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Suit claims defunct CUs embezzlement required accomplice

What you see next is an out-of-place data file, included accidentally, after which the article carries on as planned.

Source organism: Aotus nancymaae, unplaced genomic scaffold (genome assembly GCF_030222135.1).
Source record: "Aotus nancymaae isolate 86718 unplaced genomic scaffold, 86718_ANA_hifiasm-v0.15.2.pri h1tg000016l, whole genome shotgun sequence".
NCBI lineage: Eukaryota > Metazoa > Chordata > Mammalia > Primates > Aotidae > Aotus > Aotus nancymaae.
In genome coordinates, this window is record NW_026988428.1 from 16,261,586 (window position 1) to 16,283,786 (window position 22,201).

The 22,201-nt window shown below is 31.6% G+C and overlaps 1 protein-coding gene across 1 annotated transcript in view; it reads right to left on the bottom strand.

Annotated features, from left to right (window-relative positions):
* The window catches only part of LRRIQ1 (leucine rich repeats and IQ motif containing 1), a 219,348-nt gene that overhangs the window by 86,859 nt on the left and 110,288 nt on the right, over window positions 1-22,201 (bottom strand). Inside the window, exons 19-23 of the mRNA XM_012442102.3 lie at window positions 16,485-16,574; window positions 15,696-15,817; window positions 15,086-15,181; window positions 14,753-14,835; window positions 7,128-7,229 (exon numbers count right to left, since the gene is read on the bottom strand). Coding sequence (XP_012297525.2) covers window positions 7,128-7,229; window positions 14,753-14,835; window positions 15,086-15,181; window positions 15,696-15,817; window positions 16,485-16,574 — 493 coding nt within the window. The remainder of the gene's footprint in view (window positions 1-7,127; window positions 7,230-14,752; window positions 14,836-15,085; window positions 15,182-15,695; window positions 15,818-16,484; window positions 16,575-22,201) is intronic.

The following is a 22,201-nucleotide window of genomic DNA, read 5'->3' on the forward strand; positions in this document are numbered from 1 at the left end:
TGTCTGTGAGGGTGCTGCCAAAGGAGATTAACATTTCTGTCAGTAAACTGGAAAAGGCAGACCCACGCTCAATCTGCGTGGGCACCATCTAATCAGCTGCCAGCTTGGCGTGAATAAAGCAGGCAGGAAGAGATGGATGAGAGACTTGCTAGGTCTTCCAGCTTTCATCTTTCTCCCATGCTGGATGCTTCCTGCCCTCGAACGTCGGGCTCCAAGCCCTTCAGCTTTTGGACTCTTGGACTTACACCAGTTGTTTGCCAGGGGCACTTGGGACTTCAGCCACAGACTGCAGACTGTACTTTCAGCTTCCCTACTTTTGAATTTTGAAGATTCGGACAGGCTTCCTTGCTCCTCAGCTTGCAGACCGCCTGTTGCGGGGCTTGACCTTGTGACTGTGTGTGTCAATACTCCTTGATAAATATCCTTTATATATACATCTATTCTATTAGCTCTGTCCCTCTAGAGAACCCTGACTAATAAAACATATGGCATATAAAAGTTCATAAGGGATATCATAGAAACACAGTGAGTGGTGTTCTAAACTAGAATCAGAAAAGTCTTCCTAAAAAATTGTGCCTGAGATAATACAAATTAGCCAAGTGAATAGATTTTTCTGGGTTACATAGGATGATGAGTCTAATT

BRIDGEPORT, Conn. (7/27/10)--More charges and countercharges have been filed in a U.S. District Court in Bridgeport, Conn., related to a decades-long, $12 million embezzlement of funds that prompted the collapse of New London (Conn.) Security FCU in July 2008. The latest countersuit, by Wells Fargo Advisors, alleges that the credit union's long-time investment adviser, Edwin F. Rachleff, had help from inside the credit union. Rachleff , an employee of investment firm A.G. Edwards & Sons, had an office at the credit union and allegedly funneled the investments of members into Elmore Shoe Co., a business owned and operated by Rachleff as part of the fraud, said the complaint. The embezzlements occurred from 1988 until July 2008, when the fraud was discovered. Rachleff committed suicide the day the credit union was shuttered. Wells Fargo Advisors is the company succeeding in interest to Wachovia Securities, which bought the A.G. Edwards investment firm. Wells Fargo's third party complaint, filed in the U.S. District Court for the District of Connecticut on March 29, faulted the credit union's board and manager for not discovering the fraud and providing safeguards and its external auditors, Ed Lorah & Associates and Beller Shepatin & Co., for allowing the fraud to go undetected. The countersuit noted that "Rachleff's misconduct was amateurish, even obvious, but it went undeterred for years, even decades, due to the third party defendants' lack of care." "Rachleff's eyesight was seriously compromised, and ... he was legally blind," the complaint said. "The vision issue created a need for Rachleff to have an accomplice to effect the fraud," it added, saying he "looked no further than New London's management to find 'eyes' to perpetrate his plan." The document alleges that Mary Richards, New London's manager at the time, "manually typed the statements bearing the indicated, but fraudulent and fabricated, investment entries and investment returns ... every month, month to month, year to year." On July 6 one of several memorandums in support of a motion to dismiss the countersuit was filed by board members of the credit union. It noted that if the fraud was that obvious, "Wells Fargo was in a much better position to monitor Mr. Rachleff's conduct. In essence, the employer of the thief has now sued the victims, claiming that the victims owed a duty to the thief's employer to prevent the thief from stealing from them." The countersuit responds to a suit brought by the National Credit Union Administration, which said the National Credit Union Share Insurance Fund lost $10 million from the credit union's failure.


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